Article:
The flaws of a likeable character

Real flaws are like an iron-barred opening. They are real barriers. The hero must discover the key to break out of the predicament.

Enchanting books that I read in my childhood, which still hold up under my scrutiny as an adult are the ones I turn to for examples of how to write. One such classic, The Door in the Wall by Marguerite de Angeli, is a model for creating character flaws. This historical fiction deals with a boy named Robin whose hopes of becoming a knight are dashed when an illness leaves him with almost completely paralyzed legs.

He doesn’t regain the use of his legs, but he is forced to crawl on the ground and learn new skills such as swimming. He doesn’t solve the threat facing the feudal estate where he resides by himself but gets help from a monk. Robin is a character with a great deal to learn. His flaws, partial paralysis and lack of confidence and knowledge, are major problems that simply cannot be ignored.

That slim volume has inspired the way I create imperfections in characters. They get major flaws, not simply interesting minor ones. These are part of the conflict—difficulties that either have to be dealt with or be accepted by other characters. What kind of shortcomings can characters have that don’t make them unlikeable?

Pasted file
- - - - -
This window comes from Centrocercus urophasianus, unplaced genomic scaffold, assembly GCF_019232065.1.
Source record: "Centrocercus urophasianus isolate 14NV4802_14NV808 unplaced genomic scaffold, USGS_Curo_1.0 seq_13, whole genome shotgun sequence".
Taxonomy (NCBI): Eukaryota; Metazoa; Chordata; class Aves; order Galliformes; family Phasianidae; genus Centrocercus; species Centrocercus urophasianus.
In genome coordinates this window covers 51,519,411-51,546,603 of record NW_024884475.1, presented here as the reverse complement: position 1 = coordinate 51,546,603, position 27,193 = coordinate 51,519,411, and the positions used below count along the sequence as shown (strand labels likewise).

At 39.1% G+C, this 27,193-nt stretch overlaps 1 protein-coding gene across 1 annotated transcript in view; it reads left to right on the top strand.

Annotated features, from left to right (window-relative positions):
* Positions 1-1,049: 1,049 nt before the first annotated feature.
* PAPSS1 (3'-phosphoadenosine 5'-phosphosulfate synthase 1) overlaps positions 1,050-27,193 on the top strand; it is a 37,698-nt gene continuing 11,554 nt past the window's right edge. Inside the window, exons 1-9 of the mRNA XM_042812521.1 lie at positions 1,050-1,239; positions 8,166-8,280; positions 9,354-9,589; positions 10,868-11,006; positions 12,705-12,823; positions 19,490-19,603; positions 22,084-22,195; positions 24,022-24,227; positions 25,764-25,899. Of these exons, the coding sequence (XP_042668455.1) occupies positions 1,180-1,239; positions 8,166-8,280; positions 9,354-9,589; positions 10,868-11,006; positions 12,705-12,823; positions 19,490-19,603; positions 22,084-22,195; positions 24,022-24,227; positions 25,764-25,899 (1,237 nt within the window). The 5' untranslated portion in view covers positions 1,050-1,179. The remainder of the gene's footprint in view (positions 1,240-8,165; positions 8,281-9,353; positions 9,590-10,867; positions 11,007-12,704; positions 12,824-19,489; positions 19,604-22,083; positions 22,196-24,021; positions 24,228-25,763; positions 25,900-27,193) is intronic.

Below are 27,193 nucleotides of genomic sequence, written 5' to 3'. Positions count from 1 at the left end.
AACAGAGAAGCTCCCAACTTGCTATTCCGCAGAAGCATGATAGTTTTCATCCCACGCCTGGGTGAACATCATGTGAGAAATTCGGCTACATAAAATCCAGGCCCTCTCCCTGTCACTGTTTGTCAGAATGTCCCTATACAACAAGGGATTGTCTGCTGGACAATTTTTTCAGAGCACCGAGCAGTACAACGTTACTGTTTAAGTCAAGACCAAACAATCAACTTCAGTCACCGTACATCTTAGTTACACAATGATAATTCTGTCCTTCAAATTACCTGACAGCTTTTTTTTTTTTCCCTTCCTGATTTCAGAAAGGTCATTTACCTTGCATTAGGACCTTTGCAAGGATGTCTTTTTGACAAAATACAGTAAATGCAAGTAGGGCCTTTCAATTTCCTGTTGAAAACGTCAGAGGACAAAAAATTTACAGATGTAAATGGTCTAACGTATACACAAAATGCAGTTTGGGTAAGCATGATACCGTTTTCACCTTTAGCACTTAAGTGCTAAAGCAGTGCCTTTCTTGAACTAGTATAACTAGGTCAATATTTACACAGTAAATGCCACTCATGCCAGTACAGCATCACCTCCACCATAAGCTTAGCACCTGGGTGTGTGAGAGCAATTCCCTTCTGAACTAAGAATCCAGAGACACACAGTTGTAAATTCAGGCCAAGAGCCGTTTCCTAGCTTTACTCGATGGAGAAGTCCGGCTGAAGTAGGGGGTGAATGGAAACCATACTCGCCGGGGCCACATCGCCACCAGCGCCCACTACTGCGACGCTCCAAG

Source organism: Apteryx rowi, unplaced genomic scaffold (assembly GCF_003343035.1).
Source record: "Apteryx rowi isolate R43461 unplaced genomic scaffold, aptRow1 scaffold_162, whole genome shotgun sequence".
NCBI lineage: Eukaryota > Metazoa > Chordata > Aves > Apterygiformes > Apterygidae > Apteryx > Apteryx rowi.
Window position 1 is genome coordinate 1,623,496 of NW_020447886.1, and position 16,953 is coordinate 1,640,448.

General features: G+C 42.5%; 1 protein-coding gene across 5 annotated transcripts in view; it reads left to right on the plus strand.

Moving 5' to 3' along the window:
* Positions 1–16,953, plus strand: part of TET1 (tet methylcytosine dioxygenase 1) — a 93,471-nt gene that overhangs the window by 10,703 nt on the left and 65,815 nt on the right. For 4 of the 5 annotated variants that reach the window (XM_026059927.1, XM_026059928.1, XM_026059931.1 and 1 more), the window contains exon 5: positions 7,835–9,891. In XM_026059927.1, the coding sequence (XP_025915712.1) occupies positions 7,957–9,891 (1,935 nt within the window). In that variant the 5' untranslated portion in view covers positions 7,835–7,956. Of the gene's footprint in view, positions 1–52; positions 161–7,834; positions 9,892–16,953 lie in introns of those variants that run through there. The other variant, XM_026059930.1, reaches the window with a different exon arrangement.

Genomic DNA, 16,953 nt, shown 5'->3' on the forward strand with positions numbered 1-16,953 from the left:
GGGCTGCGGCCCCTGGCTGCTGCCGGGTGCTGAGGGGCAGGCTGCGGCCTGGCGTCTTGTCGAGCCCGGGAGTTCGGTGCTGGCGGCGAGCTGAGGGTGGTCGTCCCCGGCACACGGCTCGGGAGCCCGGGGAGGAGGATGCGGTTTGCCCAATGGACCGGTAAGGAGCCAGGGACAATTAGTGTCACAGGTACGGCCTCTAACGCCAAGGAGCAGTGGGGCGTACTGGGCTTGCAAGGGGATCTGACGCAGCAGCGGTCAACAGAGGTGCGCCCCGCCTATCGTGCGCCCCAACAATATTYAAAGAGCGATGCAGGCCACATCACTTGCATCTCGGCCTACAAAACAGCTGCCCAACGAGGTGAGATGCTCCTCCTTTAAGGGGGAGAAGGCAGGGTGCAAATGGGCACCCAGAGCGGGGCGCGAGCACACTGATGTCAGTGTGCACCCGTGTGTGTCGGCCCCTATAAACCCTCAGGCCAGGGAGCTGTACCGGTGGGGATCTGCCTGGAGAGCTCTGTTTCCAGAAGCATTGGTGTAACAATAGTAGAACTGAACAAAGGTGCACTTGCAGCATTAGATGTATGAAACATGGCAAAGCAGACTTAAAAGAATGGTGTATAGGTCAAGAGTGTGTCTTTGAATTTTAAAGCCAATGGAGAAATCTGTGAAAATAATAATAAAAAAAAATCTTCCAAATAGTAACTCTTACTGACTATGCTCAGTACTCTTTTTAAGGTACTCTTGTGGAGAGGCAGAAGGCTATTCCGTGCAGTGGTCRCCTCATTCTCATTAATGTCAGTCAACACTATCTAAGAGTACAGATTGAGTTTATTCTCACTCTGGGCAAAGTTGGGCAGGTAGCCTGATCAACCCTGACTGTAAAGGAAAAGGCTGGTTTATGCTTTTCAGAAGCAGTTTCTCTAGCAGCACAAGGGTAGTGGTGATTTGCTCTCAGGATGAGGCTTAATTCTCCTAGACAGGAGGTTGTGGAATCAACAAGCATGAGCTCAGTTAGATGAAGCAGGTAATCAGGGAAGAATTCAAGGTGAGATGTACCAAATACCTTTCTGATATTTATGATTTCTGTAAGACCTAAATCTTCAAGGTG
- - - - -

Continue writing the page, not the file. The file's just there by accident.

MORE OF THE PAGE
1. Physical flaws such as missing limbs, stammering, weak heart, or unattractiveness—However, physical ugliness can be a challenge to overcome for a female protagonist because readers may assume ugly is unlikeable.
  2. Irrational fears of large crowds, closed spaces, heights etc.—These are flaws of the mind similar to physical weaknesses, and a favorite ploy in the stories that Hitchcock used. The protagonist cannot make the transition to hero with such a fear hindering them.
  3. A mental illness—John Nash, the schizophrenic and Nobel Prize winner who suffered from schizophrenia, was noted as being arrogant, uncaring and not particular likeable in real life. The key to changing this image in the fictionalized account of his life was to show that he was attempting to do something valuable for others, even if he was deluded.
  4. A different way of relating to the world—A personality disorder or neuro-atypical pattern of thinking may result in strained relationships with people around them.
  5. Proud, egotistical, or critical of others—These protagonists have enviable abilities, but their inflated self-esteem produces its own kind of heartache. This is the hardest flaw to pull off and still have a likeable character. One lesson they must learn is a degree of humility.

The character arc that deals with these physical, mental or personality flaws is as important as defeating the enemy or a devious undermining acquaintance. If you really want to annoy a reader, create a character that does everything right with little to no effort.

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